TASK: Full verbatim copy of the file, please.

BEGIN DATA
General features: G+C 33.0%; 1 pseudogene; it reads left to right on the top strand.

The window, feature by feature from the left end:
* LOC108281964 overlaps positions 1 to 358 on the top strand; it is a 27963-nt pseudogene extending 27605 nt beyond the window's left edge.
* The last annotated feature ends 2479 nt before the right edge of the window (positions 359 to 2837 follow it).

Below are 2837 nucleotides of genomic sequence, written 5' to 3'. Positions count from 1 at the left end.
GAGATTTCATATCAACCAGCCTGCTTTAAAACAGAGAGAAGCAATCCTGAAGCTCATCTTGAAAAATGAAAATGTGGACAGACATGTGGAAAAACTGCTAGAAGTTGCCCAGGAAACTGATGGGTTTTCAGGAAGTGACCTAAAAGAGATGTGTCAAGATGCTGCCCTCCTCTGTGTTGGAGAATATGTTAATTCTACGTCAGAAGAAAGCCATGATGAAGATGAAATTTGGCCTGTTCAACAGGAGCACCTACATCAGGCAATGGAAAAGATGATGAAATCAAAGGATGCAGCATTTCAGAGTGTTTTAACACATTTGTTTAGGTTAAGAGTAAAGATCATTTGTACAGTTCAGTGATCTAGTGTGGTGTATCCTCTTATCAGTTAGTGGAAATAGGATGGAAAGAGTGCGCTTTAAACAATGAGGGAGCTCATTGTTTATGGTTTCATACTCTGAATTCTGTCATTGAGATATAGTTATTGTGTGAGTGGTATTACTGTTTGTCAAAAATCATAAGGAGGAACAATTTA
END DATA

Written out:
General features: G+C 33.0%; 1 pseudogene; it reads left to right on the top strand.

The window, feature by feature from the left end:
* LOC108281964 overlaps positions 1 to 358 on the top strand; it is a 27963-nt pseudogene extending 27605 nt beyond the window's left edge.
* The last annotated feature ends 2479 nt before the right edge of the window (positions 359 to 2837 follow it).

Below are 2837 nucleotides of genomic sequence, written 5' to 3'. Positions count from 1 at the left end.
GAGATTTCATATCAACCAGCCTGCTTTAAAACAGAGAGAAGCAATCCTGAAGCTCATCTTGAAAAATGAAAATGTGGACAGACATGTGGAAAAACTGCTAGAAGTTGCCCAGGAAACTGATGGGTTTTCAGGAAGTGACCTAAAAGAGATGTGTCAAGATGCTGCCCTCCTCTGTGTTGGAGAATATGTTAATTCTACGTCAGAAGAAAGCCATGATGAAGATGAAATTTGGCCTGTTCAACAGGAGCACCTACATCAGGCAATGGAAAAGATGATGAAATCAAAGGATGCAGCATTTCAGAGTGTTTTAACACATTTGTTTAGGTTAAGAGTAAAGATCATTTGTACAGTTCAGTGATCTAGTGTGGTGTATCCTCTTATCAGTTAGTGGAAATAGGATGGAAAGAGTGCGCTTTAAACAATGAGGGAGCTCATTGTTTATGGTTTCATACTCTGAATTCTGTCATTGAGATATAGTTATTGTGTGAGTGGTATTACTGTTTGTCAAAAATCATAAGGAGGAACAATTTA